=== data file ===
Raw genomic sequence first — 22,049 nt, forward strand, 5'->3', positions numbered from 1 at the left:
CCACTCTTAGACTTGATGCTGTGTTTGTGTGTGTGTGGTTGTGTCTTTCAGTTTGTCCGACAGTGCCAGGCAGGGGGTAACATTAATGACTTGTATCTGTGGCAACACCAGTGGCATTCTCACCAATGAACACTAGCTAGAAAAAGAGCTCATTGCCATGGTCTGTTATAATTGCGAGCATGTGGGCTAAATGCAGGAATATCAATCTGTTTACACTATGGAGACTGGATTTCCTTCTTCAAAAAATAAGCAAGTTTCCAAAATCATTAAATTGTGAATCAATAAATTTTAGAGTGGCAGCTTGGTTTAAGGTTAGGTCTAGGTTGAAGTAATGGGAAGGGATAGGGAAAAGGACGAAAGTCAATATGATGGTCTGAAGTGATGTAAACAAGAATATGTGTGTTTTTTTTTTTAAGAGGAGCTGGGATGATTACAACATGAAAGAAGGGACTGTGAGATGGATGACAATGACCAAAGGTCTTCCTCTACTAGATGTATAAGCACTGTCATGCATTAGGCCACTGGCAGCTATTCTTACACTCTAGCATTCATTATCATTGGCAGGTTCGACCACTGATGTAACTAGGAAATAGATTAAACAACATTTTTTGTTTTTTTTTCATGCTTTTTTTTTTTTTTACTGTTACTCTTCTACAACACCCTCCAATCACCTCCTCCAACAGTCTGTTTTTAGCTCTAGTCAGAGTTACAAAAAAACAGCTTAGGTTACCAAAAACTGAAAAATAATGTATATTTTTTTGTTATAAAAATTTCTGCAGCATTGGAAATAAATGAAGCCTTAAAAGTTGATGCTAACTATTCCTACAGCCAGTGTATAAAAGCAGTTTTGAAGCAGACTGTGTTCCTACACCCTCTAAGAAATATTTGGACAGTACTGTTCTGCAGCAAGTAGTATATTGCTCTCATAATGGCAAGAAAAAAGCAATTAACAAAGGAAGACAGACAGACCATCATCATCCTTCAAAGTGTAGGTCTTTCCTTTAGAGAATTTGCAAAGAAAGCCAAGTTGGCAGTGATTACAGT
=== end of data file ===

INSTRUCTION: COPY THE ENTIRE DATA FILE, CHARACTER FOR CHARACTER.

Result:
Raw genomic sequence first — 22,049 nt, forward strand, 5'->3', positions numbered from 1 at the left:
CCACTCTTAGACTTGATGCTGTGTTTGTGTGTGTGTGGTTGTGTCTTTCAGTTTGTCCGACAGTGCCAGGCAGGGGGTAACATTAATGACTTGTATCTGTGGCAACACCAGTGGCATTCTCACCAATGAACACTAGCTAGAAAAAGAGCTCATTGCCATGGTCTGTTATAATTGCGAGCATGTGGGCTAAATGCAGGAATATCAATCTGTTTACACTATGGAGACTGGATTTCCTTCTTCAAAAAATAAGCAAGTTTCCAAAATCATTAAATTGTGAATCAATAAATTTTAGAGTGGCAGCTTGGTTTAAGGTTAGGTCTAGGTTGAAGTAATGGGAAGGGATAGGGAAAAGGACGAAAGTCAATATGATGGTCTGAAGTGATGTAAACAAGAATATGTGTGTTTTTTTTTTTAAGAGGAGCTGGGATGATTACAACATGAAAGAAGGGACTGTGAGATGGATGACAATGACCAAAGGTCTTCCTCTACTAGATGTATAAGCACTGTCATGCATTAGGCCACTGGCAGCTATTCTTACACTCTAGCATTCATTATCATTGGCAGGTTCGACCACTGATGTAACTAGGAAATAGATTAAACAACATTTTTTGTTTTTTTTTCATGCTTTTTTTTTTTTTTACTGTTACTCTTCTACAACACCCTCCAATCACCTCCTCCAACAGTCTGTTTTTAGCTCTAGTCAGAGTTACAAAAAAACAGCTTAGGTTACCAAAAACTGAAAAATAATGTATATTTTTTTGTTATAAAAATTTCTGCAGCATTGGAAATAAATGAAGCCTTAAAAGTTGATGCTAACTATTCCTACAGCCAGTGTATAAAAGCAGTTTTGAAGCAGACTGTGTTCCTACACCCTCTAAGAAATATTTGGACAGTACTGTTCTGCAGCAAGTAGTATATTGCTCTCATAATGGCAAGAAAAAAGCAATTAACAAAGGAAGACAGACAGACCATCATCATCCTTCAAAGTGTAGGTCTTTCCTTTAGAGAATTTGCAAAGAAAGCCAAGTTGGCAGTGATTACAGT